President Joe Biden on Sunday landed in Texas to visit the US-Mexico border for the first time in his nearly two years as commander-in-chief, even as lawmakers and immigrant rights advocates have widely condemned his administration’s latest hardline response to the deepening humanitarian emergency there.
Biden – who is due in Mexico City this week for an international summit – made a brief pit stop in El Paso, a recent ground zero for the consequences of a US immigration system that he has readily acknowledged is deeply broken.
The reliably blue border city in blood red Texas has been struggling for months to triage thousands of stranded migrants and asylum seekers, many of whom have had little choice but to sleep on the streets in cold, rain, and squalor.
Biden greeted local politicians at the airport, including Texas’s hardline Republican governor Greg Abbott, who has courted controversy with his stringent border policies, including bussing migrants to Democratic cities in the north-east. Abbott handed Biden a letter that read in part: “Your visit to our southern border with Mexico today is $20bn too little and two years too late.”
Biden then later traveled to the Bridge of the Americas border crossing, where northbound cars lined up to cross into El Paso from Juárez, Mexico. Wearing a suit and his trademark sunglasses, Biden chatted to local law enforcement officers and watched demonstrations of bordering policing, including by a canine unit searching a car for contrabrand food items as well as other techniques for finding drugs or helping migrants in medical distress.
Biden, accompanied by several members of border patrol, then also visited a migrant welcome center and a stretch of the border wall that runs between El Paso and Juárez. The meetings took place with no press present aside from those watching at a distance. Biden answered a brief shouted question by promising more help for the border situation. “They need a lot of resources. We’re going to get it for them,” he said.
Biden’s first trip to the US-Mexico border since ascending to the nation’s highest office follows a record-breaking fiscal year of roughly 2.4 million migrant encounters there, amid a new normal of mass forced displacement because of regional instability, growing wealth disparities, climate disaster, and targeted persecution in various countries throughout the hemisphere.
It also comes mere days after the administration announced new changes to federal migration-related policies, which engendered immediate and intense backlash from pro-immigrant organizations and progressive members of Biden’s own party.
“For once, just once, I’d like to see this administration make the moral argument to the rest of the country that we need to put in place an effective, humane, accessible, welcoming, and compassionate system of protection at the border,” said Dylan Corbett, executive director of El Paso’s Hope Border Institute.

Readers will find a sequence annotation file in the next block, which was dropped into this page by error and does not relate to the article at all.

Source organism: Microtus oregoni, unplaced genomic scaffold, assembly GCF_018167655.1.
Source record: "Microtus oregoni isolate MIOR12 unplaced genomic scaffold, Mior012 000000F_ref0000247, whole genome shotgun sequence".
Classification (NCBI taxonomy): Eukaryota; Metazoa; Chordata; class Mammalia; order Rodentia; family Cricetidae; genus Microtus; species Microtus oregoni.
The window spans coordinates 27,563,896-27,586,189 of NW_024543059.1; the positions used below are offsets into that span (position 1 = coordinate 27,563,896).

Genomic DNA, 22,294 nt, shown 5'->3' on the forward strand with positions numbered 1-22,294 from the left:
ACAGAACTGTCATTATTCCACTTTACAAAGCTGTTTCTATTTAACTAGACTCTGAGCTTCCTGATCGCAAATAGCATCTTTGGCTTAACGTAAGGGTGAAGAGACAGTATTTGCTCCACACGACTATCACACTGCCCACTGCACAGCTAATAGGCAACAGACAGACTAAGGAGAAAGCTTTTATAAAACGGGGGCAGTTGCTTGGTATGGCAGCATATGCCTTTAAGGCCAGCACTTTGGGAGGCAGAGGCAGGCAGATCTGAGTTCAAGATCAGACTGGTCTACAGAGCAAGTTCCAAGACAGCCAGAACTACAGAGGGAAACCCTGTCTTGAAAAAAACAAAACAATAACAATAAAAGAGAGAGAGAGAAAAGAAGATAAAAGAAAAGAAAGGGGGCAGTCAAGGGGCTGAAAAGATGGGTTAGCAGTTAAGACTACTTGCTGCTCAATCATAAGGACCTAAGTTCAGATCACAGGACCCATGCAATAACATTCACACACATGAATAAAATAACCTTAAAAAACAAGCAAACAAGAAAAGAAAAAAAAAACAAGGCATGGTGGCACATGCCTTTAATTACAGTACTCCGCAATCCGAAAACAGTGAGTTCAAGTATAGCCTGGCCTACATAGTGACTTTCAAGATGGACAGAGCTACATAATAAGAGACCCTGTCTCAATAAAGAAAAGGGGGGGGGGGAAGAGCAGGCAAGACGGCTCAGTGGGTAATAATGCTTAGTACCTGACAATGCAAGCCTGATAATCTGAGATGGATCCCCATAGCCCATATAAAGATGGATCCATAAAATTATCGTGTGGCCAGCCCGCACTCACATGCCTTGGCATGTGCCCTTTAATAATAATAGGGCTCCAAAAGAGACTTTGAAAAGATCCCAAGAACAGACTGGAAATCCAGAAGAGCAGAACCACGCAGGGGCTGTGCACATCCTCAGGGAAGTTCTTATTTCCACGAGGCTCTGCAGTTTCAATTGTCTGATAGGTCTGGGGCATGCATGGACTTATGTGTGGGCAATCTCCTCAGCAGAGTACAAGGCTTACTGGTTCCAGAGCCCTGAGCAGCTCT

These latest policy developments, announced Thursday, include an even more severe crackdown at the US-Mexico border through the increased use of expedited removal, where migrants are rapidly deported without ever seeing a judge.
They also expand a highly criticized Trump-era practice that allows border authorities to quickly expel migrants and would-be asylum seekers back to Mexico or elsewhere, without even the chance to ask for asylum.
This controversial measure – which began amid the pandemic as an invocation of public health law but has warped into a cynical immigration tool – will now be deployed to target Nicaraguans, Haitians and Cubans for expulsion to Mexico, after a similar move against Venezuelans in Octoberwas followed by a significant drop in the number of people from that country arriving at the US-Mexico border.
The Biden administration coupled these heightened deterrence mechanisms, in part, with an announcement of more legal pathways for at least temporary admittance to the US for a limited number of Cubans, Nicaraguans, Haitians and Venezuelans who can afford to bankroll their own commercial travel, own an unexpired passport, and have someone stateside who is willing to sponsor their application, alongside other requirements.Migrants queue near the border fence, after crossing the Rio Bravo river, to request asylum in El Paso, Texas, on 5 January. Photograph: José Luis González/Reuters
Instead, Corbett excoriated the administration’s new approach as an entrenchment of “dangerous, ineffective, and inhumane policy” and equated the strategy to “a broken promise”.
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